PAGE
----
Because of its location out at sea, Nantucket experiences a much milder climate than the nearby mainland. That's not to say that winters are pleasant and mild—indeed, they're not—but they generally are about 10% warmer than, say, Cape Cod. Nantucket is still subjected to fierce nor'easters, ocean-driven blizzards and mind-numbing cold.
Summers are not extreme either; cool ocean breezes keep average temperatures in the high 70s F/24 C, even in the middle of summer, although peak heat days can see temperatures in the 90s.
One thing to note is the prevalence of fog—Nantucket is not nicknamed The Grey Lady for its weathered architecture alone. Drifting in from the sea and hovering over the moors, the fog can appear and disappear just as suddenly, looking not unlike the setting for some Scottish mystery novel. As Mark Twain famously declared, "If you don't like the weather in New England, just wait a few minutes." This definitely applies to Nantucket.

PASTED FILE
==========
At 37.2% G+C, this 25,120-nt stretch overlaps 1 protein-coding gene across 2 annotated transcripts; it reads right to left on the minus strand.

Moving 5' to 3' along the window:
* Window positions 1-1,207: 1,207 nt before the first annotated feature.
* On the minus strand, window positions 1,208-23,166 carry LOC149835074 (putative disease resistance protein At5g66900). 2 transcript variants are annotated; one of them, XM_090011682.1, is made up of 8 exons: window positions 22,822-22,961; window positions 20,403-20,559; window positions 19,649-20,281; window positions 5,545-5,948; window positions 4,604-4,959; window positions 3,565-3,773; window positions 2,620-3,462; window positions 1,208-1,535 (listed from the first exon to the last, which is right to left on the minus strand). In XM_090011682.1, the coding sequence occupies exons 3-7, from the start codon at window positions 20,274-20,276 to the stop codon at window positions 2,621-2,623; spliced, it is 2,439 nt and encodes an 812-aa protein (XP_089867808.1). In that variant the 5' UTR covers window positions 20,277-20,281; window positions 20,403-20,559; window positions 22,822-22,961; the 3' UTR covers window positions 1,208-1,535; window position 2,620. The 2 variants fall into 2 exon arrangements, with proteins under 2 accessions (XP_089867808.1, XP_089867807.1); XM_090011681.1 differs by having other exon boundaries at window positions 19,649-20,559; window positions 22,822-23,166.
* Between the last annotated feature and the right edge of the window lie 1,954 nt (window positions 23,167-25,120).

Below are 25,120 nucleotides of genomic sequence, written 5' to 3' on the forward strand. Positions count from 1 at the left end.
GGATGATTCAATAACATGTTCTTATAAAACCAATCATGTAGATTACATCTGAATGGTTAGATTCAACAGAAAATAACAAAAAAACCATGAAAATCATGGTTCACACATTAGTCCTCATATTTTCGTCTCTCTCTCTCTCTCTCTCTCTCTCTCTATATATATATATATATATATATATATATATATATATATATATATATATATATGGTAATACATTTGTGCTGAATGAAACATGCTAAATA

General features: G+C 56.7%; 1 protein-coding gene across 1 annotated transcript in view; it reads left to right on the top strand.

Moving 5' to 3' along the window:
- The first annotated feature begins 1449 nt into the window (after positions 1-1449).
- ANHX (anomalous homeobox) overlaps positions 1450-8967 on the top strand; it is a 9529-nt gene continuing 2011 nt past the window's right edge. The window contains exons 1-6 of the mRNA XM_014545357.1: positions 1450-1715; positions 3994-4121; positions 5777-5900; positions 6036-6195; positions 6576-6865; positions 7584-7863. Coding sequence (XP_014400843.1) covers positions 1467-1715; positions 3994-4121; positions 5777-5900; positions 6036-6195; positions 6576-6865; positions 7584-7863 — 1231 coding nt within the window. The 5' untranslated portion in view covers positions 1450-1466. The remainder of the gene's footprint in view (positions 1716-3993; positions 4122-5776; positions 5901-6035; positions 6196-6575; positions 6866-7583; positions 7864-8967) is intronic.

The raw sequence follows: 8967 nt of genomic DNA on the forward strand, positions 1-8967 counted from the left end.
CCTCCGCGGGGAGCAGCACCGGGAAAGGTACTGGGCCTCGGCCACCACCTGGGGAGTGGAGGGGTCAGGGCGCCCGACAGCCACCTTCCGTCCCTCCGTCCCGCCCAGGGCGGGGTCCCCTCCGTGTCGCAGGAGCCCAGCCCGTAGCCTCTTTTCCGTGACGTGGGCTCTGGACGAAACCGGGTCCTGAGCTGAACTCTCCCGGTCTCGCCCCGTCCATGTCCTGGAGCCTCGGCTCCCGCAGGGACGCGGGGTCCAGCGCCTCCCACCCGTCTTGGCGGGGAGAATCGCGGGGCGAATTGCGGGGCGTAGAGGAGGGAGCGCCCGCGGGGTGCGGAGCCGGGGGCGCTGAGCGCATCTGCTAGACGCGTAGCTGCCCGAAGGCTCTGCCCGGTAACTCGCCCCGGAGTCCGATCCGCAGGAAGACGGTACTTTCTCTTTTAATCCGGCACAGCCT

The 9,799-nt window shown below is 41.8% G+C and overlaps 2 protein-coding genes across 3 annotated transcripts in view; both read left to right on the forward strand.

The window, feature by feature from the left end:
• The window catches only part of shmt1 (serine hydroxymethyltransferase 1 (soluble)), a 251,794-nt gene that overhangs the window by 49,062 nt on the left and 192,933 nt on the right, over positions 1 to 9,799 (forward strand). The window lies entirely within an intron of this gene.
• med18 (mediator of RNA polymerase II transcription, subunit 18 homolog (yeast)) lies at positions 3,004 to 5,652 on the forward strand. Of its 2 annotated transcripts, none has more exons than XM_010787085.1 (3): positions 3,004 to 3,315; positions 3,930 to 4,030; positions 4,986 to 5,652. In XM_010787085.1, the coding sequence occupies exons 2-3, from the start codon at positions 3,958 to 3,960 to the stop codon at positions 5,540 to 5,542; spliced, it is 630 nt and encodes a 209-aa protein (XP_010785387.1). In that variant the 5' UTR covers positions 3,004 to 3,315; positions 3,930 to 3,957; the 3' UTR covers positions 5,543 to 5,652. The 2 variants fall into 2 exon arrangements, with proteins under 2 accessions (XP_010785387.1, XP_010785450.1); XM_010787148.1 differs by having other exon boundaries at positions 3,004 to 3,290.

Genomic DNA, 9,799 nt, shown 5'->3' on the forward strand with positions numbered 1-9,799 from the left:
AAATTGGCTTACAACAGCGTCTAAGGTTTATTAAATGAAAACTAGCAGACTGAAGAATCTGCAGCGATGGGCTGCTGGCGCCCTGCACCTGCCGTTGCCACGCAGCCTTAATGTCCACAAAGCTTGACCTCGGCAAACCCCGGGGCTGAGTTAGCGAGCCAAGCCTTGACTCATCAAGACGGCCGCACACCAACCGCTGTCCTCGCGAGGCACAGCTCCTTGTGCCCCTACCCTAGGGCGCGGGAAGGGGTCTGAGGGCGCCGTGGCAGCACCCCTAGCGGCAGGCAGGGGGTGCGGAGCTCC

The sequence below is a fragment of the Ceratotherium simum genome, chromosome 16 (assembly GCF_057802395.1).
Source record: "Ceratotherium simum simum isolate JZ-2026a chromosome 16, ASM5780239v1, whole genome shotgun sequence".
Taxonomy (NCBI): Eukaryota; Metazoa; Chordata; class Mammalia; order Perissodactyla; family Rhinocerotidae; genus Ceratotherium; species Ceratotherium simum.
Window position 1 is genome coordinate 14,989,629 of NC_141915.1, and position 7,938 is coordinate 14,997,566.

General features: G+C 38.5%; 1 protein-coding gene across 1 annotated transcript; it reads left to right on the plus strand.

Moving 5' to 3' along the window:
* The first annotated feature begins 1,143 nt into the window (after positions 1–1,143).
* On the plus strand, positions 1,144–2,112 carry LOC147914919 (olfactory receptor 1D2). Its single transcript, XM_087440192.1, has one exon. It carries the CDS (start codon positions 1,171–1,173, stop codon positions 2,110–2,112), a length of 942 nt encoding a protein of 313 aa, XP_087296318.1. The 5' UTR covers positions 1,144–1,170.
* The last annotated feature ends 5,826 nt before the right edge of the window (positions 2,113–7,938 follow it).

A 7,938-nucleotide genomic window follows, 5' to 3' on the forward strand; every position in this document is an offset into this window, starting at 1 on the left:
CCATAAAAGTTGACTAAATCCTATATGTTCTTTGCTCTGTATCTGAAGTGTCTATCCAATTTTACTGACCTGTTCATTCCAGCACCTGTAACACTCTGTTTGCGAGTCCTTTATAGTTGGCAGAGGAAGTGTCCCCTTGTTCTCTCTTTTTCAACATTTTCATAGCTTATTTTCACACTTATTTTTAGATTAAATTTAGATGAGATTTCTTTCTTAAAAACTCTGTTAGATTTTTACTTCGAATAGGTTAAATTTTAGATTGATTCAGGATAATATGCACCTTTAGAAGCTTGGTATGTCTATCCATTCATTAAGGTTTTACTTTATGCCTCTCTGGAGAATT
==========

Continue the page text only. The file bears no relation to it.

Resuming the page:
More travelers than ever are avoiding the congestion of summer to enjoy the lingering warmth of both the winds and the water in September and early October. May and June are less crowded as well, but spring can be fickle and is later in its arrival on the island.